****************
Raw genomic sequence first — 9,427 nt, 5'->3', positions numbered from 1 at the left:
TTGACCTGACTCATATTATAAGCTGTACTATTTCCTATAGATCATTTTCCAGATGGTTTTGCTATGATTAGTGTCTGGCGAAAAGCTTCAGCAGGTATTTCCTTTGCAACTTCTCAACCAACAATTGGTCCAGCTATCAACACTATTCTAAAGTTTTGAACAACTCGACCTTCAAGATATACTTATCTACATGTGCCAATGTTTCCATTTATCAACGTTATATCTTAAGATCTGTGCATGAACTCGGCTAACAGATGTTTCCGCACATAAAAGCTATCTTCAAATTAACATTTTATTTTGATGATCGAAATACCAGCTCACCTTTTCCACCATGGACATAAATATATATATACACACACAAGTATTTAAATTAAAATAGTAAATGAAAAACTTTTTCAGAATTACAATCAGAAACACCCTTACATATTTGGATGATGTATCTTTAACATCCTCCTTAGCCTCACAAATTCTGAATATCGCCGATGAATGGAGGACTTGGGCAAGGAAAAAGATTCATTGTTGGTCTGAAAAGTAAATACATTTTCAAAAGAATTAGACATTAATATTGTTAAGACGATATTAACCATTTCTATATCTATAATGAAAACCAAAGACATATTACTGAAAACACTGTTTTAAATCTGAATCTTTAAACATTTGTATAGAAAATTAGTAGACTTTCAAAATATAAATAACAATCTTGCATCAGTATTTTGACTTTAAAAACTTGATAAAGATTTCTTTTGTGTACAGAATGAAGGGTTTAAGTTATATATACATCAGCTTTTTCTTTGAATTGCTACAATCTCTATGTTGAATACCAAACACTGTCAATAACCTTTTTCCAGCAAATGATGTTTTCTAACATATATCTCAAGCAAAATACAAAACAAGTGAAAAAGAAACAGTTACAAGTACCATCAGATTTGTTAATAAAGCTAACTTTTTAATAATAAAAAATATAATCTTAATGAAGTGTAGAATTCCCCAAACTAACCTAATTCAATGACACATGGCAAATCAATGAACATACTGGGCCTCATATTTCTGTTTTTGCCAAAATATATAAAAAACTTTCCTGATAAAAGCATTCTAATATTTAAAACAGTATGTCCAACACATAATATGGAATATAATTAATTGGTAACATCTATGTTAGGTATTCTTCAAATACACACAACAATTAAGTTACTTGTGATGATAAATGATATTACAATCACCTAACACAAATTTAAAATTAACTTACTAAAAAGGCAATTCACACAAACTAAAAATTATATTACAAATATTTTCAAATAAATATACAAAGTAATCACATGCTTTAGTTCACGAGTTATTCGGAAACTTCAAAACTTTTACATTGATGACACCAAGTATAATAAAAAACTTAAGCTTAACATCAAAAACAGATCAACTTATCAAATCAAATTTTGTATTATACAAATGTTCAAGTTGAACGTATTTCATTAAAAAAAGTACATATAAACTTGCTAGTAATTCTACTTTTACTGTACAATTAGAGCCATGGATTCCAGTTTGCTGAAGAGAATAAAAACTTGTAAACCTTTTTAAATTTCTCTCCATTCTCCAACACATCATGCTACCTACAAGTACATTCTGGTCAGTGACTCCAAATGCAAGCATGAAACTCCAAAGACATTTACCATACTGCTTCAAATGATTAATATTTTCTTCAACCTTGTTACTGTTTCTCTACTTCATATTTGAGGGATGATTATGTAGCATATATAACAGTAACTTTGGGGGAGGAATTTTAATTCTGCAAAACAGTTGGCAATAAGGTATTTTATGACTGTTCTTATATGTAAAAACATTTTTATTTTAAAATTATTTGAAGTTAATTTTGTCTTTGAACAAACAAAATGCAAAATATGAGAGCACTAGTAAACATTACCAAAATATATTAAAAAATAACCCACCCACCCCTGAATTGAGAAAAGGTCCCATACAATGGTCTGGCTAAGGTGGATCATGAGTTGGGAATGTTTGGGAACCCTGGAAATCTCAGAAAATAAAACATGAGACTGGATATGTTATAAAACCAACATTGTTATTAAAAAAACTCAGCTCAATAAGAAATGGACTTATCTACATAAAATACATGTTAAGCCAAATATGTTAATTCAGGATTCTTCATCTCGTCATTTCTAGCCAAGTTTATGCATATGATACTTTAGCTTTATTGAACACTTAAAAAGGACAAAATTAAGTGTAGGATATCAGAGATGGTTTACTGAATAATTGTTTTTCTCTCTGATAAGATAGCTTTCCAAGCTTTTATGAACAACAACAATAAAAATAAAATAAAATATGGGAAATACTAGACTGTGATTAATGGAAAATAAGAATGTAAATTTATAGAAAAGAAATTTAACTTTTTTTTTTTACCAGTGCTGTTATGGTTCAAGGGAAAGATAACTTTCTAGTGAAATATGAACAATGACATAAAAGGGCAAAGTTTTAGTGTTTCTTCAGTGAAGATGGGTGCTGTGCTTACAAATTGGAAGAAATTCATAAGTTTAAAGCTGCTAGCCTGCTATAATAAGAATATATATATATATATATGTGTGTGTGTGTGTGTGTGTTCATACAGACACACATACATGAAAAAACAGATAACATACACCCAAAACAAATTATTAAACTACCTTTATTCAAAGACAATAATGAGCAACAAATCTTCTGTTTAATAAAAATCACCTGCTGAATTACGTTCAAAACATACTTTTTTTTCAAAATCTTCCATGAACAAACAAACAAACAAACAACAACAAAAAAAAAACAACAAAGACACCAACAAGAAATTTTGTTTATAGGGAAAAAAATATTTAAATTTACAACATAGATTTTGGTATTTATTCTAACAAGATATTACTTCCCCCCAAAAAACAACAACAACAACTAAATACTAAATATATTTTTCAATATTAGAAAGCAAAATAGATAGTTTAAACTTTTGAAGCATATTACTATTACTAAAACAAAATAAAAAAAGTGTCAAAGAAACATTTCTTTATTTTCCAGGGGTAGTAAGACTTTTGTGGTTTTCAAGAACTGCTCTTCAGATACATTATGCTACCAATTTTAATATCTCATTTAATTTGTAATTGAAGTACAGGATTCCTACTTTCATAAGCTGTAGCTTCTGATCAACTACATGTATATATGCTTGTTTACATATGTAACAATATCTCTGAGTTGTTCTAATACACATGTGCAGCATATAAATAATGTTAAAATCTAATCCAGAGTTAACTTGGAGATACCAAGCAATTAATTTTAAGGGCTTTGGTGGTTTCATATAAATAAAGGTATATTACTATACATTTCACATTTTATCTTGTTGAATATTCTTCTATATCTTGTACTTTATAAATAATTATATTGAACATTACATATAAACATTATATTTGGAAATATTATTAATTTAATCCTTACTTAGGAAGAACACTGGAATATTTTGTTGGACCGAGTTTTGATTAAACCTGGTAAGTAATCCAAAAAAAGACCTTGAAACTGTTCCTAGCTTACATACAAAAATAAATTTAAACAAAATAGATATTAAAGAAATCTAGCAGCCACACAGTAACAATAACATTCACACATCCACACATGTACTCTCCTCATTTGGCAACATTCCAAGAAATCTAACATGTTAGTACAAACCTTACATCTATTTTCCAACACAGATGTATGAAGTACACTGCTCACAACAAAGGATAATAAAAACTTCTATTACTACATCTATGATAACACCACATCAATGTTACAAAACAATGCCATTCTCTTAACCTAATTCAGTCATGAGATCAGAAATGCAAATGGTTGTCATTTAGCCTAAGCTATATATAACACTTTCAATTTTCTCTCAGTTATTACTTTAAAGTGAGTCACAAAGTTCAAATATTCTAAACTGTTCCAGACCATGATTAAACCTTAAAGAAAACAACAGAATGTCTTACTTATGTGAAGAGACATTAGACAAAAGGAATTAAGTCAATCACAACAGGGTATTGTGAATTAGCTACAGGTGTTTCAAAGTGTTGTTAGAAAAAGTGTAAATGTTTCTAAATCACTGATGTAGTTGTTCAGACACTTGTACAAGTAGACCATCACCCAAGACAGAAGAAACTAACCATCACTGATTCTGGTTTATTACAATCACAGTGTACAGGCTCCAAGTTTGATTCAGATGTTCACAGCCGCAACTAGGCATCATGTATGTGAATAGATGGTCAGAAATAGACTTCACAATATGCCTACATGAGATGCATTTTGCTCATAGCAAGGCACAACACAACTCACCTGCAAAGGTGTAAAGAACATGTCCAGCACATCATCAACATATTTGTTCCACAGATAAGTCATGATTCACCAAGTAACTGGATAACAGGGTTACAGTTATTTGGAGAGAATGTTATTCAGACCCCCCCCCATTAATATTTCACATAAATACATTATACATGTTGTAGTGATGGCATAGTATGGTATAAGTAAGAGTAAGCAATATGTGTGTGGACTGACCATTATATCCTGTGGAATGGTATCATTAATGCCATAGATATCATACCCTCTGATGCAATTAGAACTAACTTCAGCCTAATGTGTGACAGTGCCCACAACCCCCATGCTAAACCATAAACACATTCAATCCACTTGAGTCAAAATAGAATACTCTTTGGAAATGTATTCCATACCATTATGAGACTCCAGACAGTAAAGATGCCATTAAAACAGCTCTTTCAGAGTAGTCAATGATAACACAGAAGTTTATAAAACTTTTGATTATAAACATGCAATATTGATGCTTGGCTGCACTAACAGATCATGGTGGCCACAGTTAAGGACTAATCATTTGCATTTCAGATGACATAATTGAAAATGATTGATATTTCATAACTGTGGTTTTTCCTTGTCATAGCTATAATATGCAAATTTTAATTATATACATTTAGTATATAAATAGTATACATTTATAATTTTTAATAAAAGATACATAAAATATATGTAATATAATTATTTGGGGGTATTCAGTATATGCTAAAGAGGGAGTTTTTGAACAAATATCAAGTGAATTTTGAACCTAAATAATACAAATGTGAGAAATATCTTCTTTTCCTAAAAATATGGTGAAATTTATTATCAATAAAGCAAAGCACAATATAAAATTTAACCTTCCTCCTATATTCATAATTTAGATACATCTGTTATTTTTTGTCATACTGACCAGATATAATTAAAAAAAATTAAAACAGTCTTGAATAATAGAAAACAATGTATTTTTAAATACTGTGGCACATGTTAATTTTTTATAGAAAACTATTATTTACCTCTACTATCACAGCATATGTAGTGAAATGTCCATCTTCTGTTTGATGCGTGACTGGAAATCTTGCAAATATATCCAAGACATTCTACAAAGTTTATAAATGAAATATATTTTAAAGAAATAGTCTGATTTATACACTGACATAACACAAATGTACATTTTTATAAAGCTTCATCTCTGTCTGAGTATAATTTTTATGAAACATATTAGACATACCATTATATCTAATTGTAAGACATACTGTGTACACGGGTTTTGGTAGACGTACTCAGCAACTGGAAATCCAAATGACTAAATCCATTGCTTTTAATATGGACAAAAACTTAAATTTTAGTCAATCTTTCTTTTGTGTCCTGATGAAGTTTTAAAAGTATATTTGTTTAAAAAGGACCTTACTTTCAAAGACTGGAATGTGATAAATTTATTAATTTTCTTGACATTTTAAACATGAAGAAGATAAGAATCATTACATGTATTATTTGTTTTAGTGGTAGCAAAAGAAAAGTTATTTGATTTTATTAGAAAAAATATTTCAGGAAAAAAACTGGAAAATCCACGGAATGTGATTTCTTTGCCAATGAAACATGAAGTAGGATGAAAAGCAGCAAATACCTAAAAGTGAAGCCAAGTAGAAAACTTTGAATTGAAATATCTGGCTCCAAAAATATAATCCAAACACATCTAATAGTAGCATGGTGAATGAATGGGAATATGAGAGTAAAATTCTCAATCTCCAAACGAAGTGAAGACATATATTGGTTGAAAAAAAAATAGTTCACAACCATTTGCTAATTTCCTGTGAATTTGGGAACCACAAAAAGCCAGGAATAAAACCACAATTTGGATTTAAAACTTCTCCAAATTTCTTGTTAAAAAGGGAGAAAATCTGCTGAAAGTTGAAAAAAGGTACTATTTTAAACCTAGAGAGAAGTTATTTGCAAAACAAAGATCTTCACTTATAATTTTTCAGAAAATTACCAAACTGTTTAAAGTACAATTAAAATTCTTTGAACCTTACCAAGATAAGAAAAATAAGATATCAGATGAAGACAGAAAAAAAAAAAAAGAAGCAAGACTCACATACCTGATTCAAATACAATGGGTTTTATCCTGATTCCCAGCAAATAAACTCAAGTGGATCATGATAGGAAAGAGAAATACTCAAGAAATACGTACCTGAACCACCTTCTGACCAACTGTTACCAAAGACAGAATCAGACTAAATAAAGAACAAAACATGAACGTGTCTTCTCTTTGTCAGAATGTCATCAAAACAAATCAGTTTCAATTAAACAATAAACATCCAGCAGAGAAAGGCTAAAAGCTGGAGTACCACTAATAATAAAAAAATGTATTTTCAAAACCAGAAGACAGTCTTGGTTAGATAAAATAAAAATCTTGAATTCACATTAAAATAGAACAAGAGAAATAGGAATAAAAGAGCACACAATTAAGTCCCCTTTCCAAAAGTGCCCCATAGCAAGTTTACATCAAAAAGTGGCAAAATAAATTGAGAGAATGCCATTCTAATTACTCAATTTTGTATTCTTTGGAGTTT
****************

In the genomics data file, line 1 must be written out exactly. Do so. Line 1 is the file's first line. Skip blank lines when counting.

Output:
Raw genomic sequence first — 9,427 nt, 5'->3', positions numbered from 1 at the left: